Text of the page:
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The Ultimate Guide to Creating Personal Experiences for Your Customers

How organizations address and engage their audiences is critical to how they are perceived. And if you can make that experience as personalized as possible, people will feel drawn to your brand.

This ultimate guide is for anyone interested in promoting a personal experience for your customers and audiences. But it’s particularly suited to marketing professionals wrestling with creating and managing these experiences to demonstrably support business goals.

What is a personal experience?

In a business context, ‘personal experience’ is shorthand for ‘personalized experience,’ i.e., an experience engineered by an organization to reflect the personal circumstances, preferences, and expectations of the individual it engages. In doing so, organizations must scale this effort across entire audience groups.

A personal experience can be from the briefest and most fleeting to the most protracted and immersive. Individuals subject to numerous personalized interactions with a brand will, over time, typically regard this as a singular experience rather than a series of unconnected events.

Personal experiences are distinct from impersonal experiences. An impersonal experience is one where the individual is not addressed or considered based on their unique characteristics. The majority of current marketing practices occupy the gray area in-between ‘personal’ and ‘impersonal’: identifying specific shared characteristics to target audience segments rather than treating each individual differently.

Why is personal experience important for customers?

Customers value personalized service. A GBH Insights/Epsilon study found that 80% of consumers are more likely to purchase when brands offer personalized experiences. What’s true of consumers is also borne out in the B2B sphere. According to Salesforce research, three-quarters of business buyers expect that the companies they purchase from will provide a personalized experience.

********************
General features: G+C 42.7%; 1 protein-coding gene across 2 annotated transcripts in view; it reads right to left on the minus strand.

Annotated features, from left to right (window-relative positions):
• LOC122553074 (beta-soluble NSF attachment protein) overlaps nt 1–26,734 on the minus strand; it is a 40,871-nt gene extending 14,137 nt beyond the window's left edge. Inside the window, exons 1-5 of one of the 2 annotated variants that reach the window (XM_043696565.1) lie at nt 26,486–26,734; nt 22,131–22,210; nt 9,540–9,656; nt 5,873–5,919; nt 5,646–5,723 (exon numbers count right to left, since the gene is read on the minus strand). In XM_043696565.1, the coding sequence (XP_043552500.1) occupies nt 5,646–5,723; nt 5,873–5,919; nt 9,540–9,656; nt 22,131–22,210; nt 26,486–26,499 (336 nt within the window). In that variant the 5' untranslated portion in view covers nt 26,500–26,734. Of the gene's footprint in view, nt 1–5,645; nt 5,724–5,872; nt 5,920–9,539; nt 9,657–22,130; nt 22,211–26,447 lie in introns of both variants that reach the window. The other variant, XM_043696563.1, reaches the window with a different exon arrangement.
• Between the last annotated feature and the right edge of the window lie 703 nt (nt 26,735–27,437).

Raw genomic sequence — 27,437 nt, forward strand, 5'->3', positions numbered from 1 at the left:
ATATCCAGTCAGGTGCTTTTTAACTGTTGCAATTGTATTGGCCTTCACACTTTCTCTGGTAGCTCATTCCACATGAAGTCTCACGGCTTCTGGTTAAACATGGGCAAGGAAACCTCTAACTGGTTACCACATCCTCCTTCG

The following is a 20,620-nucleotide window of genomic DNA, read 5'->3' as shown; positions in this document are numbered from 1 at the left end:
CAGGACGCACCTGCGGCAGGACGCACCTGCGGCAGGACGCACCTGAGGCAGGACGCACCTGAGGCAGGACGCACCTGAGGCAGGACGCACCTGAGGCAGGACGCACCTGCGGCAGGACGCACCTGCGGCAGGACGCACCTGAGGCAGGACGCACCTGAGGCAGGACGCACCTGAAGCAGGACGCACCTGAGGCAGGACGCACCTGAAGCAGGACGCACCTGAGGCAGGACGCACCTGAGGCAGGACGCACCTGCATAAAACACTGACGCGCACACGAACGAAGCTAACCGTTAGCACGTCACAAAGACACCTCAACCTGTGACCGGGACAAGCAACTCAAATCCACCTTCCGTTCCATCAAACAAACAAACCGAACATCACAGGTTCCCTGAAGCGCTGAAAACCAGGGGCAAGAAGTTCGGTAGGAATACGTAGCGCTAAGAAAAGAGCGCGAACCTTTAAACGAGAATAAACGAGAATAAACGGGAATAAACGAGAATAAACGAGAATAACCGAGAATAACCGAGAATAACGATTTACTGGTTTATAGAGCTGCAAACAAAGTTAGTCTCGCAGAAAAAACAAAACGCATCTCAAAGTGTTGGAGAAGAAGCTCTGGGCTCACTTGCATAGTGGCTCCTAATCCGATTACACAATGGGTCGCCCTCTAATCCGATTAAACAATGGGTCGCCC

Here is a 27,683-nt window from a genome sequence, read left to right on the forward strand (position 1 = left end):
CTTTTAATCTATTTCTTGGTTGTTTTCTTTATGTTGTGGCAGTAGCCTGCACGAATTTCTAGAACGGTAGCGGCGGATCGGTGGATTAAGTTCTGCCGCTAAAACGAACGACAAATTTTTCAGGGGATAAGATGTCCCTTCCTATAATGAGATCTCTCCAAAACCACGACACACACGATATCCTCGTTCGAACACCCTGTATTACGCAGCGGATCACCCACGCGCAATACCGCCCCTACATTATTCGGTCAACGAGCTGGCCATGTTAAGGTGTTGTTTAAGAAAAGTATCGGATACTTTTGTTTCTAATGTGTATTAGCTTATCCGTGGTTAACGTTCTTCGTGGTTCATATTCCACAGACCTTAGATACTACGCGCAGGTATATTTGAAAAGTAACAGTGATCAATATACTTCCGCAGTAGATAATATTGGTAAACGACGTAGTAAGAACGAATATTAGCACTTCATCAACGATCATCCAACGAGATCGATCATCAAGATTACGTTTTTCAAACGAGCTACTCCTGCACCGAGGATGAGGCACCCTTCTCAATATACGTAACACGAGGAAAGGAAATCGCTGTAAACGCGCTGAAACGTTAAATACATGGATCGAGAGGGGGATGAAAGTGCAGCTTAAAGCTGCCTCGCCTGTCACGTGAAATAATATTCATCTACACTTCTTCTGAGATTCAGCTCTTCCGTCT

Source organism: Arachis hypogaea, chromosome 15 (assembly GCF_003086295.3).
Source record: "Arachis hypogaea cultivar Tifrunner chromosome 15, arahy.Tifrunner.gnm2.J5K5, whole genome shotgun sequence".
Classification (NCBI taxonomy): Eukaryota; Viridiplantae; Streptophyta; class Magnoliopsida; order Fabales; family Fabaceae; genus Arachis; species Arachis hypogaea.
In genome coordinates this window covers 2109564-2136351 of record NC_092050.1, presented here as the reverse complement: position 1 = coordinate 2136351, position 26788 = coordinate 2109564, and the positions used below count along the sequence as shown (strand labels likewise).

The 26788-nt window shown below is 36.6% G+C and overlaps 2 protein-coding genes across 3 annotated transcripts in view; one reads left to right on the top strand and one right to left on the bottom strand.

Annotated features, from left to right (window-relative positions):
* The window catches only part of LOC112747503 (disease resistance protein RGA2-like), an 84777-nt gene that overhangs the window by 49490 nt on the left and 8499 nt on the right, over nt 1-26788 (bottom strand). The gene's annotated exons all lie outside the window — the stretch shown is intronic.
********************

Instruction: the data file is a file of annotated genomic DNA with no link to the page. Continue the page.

Looking more closely at why customers feel this way, here are six primary reasons:

Creating a personal experience for customers

It’s about fundamental human dignity

At the root of personal well-being is society’s affirmation of who you are as an individual. Whatever your race, gender, sexuality, age, or favorite football team – each human is entitled to the dignity of being treated as an individual, in sole charge of their personal destiny, and empowered to act however they see fit. This is very important to understanding why personal experience is important for customers.

The other related aspect is that experiences are experiential. In other words, they require us to be present and demand our participation. They are expressive, dynamic, and immersive. Experiences contribute to ‘the human experience’, i.e., what it is to be alive. Without getting too deep and intellectual on this, the idea of a personal experience is significantly more appealing to a person than the idea of an impersonal transaction.

Repeating yourself is exhausting

Imagine an office worker, Martha, who visits a cafe each lunch break to buy a sandwich. The servers on the sandwich counter work alternate days. If it’s Server A’s shift, Martha waits in line and orders her regular: tuna salad and turkey on sourdough with mustard mayo. On Server B’s days, she gets asked, “Martha, the usual?” before she’s even got to the counter, and then receives it fresh just the way she likes it. Both servers recognize Martha by sight, but only Server B knows she just got a promotion at work, drives a Honda, and is spending the holidays in Florida.

A lot is going on here, but one thing that sticks out is the frustration and inefficiency of repeating yourself. Knowing the customer’s name and what sandwich they typically order is 99% of what the shop needs to offer a personalized experience.

A personalized address cuts through the noise

Receiving a letter marked "Homeowner" or "Occupier" or getting an email that begins "Dear Customer" are sure signs that the proposition they carry might not be suitable for you. The context for personal experiences is simply that every individual is inundated with communications and needs help prioritizing what to give attention to. Something generic is, by definition, only likely to fit an individual's unique requirements by chance.

Even the promise of something that appears personalized can help customers cut through the noise and give them time to focus on specific offers and messages.

Customers can be confident that what happens next will be relevant

A personal experience is a positive experience because it feels appropriate to what the individual wants and needs. If an organization can drive enough ‘micro-experiences’ (one-off engagements and interactions), then the individual perceives this as a seamless experience of that organization’s brand.

From here, it’s evident to the individual that it’s worth sticking around to see what happens next; continuing to purchase or try new products and services. This leads to higher customer retention rates for the business, and the cycle continues. The more of the experience the customer gets, the more they are inclined to stay. What’s crucial is ensuring that the personalization of the experience keeps pace with change. Customers change, so personalized experiences have to change with them.

Personalization really boosts marketing efforts

There's a clear purpose for giving up your data